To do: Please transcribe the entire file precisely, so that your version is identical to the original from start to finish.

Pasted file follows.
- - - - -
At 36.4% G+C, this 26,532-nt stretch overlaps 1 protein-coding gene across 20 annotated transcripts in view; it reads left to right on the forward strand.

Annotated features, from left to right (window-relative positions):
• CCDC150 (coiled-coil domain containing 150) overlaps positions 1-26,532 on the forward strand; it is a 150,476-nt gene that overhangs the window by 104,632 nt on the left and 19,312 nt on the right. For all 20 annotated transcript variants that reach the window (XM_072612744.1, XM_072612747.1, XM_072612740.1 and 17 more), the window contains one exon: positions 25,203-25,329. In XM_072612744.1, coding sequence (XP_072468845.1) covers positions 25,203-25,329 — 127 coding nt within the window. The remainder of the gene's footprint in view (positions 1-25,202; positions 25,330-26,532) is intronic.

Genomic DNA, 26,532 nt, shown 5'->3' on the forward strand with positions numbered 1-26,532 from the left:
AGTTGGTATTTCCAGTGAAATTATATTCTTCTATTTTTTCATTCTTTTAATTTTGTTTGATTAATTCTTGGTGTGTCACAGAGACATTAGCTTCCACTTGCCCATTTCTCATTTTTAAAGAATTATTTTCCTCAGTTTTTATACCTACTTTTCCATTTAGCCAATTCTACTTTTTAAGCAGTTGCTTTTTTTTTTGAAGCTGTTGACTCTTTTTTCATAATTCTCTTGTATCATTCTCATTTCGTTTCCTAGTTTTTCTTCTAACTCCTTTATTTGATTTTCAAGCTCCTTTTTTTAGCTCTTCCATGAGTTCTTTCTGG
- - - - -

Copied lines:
At 36.4% G+C, this 26,532-nt stretch overlaps 1 protein-coding gene across 20 annotated transcripts in view; it reads left to right on the forward strand.

Annotated features, from left to right (window-relative positions):
• CCDC150 (coiled-coil domain containing 150) overlaps positions 1-26,532 on the forward strand; it is a 150,476-nt gene that overhangs the window by 104,632 nt on the left and 19,312 nt on the right. For all 20 annotated transcript variants that reach the window (XM_072612744.1, XM_072612747.1, XM_072612740.1 and 17 more), the window contains one exon: positions 25,203-25,329. In XM_072612744.1, coding sequence (XP_072468845.1) covers positions 25,203-25,329 — 127 coding nt within the window. The remainder of the gene's footprint in view (positions 1-25,202; positions 25,330-26,532) is intronic.

Genomic DNA, 26,532 nt, shown 5'->3' on the forward strand with positions numbered 1-26,532 from the left:
AGTTGGTATTTCCAGTGAAATTATATTCTTCTATTTTTTCATTCTTTTAATTTTGTTTGATTAATTCTTGGTGTGTCACAGAGACATTAGCTTCCACTTGCCCATTTCTCATTTTTAAAGAATTATTTTCCTCAGTTTTTATACCTACTTTTCCATTTAGCCAATTCTACTTTTTAAGCAGTTGCTTTTTTTTTTGAAGCTGTTGACTCTTTTTTCATAATTCTCTTGTATCATTCTCATTTCGTTTCCTAGTTTTTCTTCTAACTCCTTTATTTGATTTTCAAGCTCCTTTTTTTAGCTCTTCCATGAGTTCTTTCTGG